In a sense, then, it was Matilda's sex rather than necessarily her personal qualities which defeated her and rendered her unacceptable to her subjects. A female ruler was simply not an attractive prospect for the English. Like later queens Isabella of France and Margaret of Anjou, when Matilda tried to take the initiative and proactively shape policy, she was condemned and vilified for being 'manly', unfeminine, cruel, avaricious, arrogant and disdainful - all qualities viewed as the exact opposite of what a woman should be.

Above: Matilda's eldest son, Henry II of England.

Because of this, Matilda never did become queen of England. Her initiative and determined attempts to take the crown were ultimately unsuccessful, in no small part influenced by the deaths of her most notable supporters, including Robert of Gloucester, in the late 1140s. However, her ambition was realised when Stephen accepted her eldest son, Henry, as his successor. He had taken a leading role in the later years of the civil war, reaching England in 1142 from the continent, before returning to Anjou two years later. The English Church supported Henry's claims to the English throne, as did Stephen's nobles and Louis VII of France, for the nobles were weary and disillusioned after years of bloody civil war, disorder and unrest. They wanted peace, and this was promised in the figure of the charismatic, resourceful and determined Henry. 

Matilda lived to see Henry's succession and supported him energetically and faithfully, often acting as her son's representative in Normandy, where she now resided, and presiding over the Duchy's government. Like her daughter-in-law Eleanor of Aquitaine, Matilda remained fully involved well into old age. She was later involved in attempts at mediation between the king and the Archbishop of Canterbury, Thomas Becket. Matilda became increasingly pious during her later years, although one chronicler of Mont St. Jacques described her in her old age as 'of the stock of tyrants'. On 10 September 1167, aged sixty-five, the former Empress and 'Lady of England' died, and she was buried at the abbey of Bec-Hellouin under the high altar. Her tomb's epitaph included the lines: 'Great by birth, greater by marriage, greatest in her offspring: here lies Matilda, the daughter, wife, and mother of Henry'. Clearly, as were all women during this period in a patriarchal world, Matilda's life was remembered according to the role she had played in the lives of her male relatives. She was remembered for being a daughter, mother, and wife, rather than for being herself.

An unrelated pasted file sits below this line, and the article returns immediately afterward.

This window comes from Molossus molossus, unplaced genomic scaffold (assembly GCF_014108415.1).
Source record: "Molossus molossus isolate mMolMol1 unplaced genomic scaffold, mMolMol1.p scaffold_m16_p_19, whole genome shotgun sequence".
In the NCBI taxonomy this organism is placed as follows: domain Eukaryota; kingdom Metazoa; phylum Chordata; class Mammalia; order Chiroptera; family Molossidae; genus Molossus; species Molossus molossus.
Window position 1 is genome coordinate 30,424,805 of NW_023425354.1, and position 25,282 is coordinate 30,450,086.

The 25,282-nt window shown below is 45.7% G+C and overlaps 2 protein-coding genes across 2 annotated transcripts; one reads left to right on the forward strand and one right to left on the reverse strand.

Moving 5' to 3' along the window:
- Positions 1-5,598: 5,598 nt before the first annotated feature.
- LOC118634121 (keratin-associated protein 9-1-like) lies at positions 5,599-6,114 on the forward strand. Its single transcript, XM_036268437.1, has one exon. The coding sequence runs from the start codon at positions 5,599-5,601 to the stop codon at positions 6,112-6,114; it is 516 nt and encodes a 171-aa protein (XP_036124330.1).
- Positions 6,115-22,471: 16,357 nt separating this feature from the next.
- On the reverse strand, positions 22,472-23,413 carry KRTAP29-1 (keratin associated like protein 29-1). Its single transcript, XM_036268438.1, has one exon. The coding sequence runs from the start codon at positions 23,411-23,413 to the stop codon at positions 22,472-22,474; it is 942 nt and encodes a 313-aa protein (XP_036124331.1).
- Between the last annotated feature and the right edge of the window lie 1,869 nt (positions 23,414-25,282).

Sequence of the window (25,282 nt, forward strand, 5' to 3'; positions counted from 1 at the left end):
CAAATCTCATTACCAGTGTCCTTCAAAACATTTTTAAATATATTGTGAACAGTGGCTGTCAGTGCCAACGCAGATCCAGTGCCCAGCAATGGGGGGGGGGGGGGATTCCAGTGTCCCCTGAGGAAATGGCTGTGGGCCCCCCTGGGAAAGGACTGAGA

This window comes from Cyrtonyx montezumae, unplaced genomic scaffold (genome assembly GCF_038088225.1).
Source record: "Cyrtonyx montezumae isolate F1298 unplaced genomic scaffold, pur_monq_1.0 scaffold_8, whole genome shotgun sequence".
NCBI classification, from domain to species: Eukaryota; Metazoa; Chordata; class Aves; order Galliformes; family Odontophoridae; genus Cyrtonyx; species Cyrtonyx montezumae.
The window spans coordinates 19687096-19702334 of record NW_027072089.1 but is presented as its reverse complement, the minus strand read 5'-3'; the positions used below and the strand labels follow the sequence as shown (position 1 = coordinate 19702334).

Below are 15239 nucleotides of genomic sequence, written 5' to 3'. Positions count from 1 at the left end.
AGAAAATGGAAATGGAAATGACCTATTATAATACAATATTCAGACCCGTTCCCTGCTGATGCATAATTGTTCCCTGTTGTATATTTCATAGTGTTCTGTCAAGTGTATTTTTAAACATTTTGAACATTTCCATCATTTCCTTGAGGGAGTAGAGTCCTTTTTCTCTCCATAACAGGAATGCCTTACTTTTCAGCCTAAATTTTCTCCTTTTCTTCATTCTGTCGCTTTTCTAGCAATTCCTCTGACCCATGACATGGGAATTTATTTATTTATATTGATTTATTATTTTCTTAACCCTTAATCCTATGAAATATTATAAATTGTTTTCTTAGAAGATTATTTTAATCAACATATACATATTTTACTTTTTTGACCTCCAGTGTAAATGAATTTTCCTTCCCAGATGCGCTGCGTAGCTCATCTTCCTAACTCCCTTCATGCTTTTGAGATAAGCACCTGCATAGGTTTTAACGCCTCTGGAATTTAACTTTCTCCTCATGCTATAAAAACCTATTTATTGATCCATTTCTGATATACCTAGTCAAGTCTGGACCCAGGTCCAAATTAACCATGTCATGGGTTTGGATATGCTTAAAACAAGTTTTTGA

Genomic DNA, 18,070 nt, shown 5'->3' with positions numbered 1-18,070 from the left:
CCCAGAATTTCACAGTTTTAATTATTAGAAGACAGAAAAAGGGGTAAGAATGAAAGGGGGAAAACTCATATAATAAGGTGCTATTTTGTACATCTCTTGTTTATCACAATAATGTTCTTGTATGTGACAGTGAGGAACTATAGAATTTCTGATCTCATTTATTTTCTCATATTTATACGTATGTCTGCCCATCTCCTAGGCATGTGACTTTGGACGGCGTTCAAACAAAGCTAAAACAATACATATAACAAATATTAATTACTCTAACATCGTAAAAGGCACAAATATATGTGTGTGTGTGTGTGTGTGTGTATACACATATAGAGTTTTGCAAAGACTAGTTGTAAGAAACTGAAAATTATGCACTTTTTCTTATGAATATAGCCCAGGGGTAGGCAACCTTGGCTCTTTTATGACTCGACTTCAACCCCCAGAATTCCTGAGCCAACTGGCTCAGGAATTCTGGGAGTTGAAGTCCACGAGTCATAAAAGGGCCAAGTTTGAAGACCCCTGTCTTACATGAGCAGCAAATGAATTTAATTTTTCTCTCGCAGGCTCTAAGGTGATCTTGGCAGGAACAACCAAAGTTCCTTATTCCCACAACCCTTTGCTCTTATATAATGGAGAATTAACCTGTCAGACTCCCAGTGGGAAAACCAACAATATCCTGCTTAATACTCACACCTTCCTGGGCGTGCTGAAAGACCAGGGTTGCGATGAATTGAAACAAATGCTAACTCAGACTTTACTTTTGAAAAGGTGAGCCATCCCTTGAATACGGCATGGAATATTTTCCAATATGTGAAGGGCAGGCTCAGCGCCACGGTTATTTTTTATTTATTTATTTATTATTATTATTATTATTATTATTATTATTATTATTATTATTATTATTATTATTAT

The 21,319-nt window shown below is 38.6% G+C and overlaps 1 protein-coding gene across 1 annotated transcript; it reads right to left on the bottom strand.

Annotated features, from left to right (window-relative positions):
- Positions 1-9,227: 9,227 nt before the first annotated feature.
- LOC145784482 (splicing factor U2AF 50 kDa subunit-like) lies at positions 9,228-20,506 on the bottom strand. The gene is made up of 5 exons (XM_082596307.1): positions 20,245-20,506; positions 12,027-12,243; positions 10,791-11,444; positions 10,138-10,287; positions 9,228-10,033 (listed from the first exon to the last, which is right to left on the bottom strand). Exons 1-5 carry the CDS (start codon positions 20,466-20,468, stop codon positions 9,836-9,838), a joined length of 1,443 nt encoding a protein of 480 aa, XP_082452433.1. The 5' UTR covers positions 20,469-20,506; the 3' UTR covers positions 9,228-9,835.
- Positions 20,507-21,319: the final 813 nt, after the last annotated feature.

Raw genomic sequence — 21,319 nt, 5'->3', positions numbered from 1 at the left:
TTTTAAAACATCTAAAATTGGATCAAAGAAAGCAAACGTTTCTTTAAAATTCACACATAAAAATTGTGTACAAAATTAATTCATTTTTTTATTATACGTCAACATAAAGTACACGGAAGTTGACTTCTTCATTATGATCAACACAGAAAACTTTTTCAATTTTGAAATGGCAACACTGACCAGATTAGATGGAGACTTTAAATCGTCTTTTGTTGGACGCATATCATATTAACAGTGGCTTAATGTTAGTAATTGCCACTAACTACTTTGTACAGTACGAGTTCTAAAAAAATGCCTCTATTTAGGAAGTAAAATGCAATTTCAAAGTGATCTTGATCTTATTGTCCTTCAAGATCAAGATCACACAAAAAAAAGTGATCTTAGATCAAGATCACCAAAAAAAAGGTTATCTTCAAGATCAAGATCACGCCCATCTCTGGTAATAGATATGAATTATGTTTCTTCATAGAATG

Or so it seemed. Most commentators, beginning in her lifetime and extending well into the present day, have instead focused on her apparently haughty, arrogant, even tyrannical nature, which supposedly doomed her attempts to take the crown of England and become its first ruling queen regnant. Yet scholars such as Helen Castor and Fiona Tolhurst have convincingly drawn attention to the fact that Matilda was criticised and disparaged for qualities that were revered and admired in men but found shocking and unacceptable in women: bravery, resourcefulness, determination, courage, ambition and drive. Had Matilda been a man, she would have been admired and celebrated, but her status as a woman condemned her as an 'unnatural' and 'unfeminine' virago who caused misery, discord and conflict in England, alienating all who met her. It is time for her reputation to be amended. She was ultimately extremely successful, not in becoming the first queen regnant of England in her own right, but by ensuring that, by virtue of who she was, her son Henry would become England's king following the death of her great rival and cousin, Stephen.

Picture of the Empress Matilda's Great Seal
Above: Matilda.


  1. The trouble with feminist historians is that they always want to make out that every woman in history was hard done by, henry of Huntingdon probably knew more about her than they do.

  2. I imagine a degree of haughtiness and arrogance was present in most anglo-Norman rulers. She was clearly a strong willed woman and unjustly denied the throne.

    John Rowe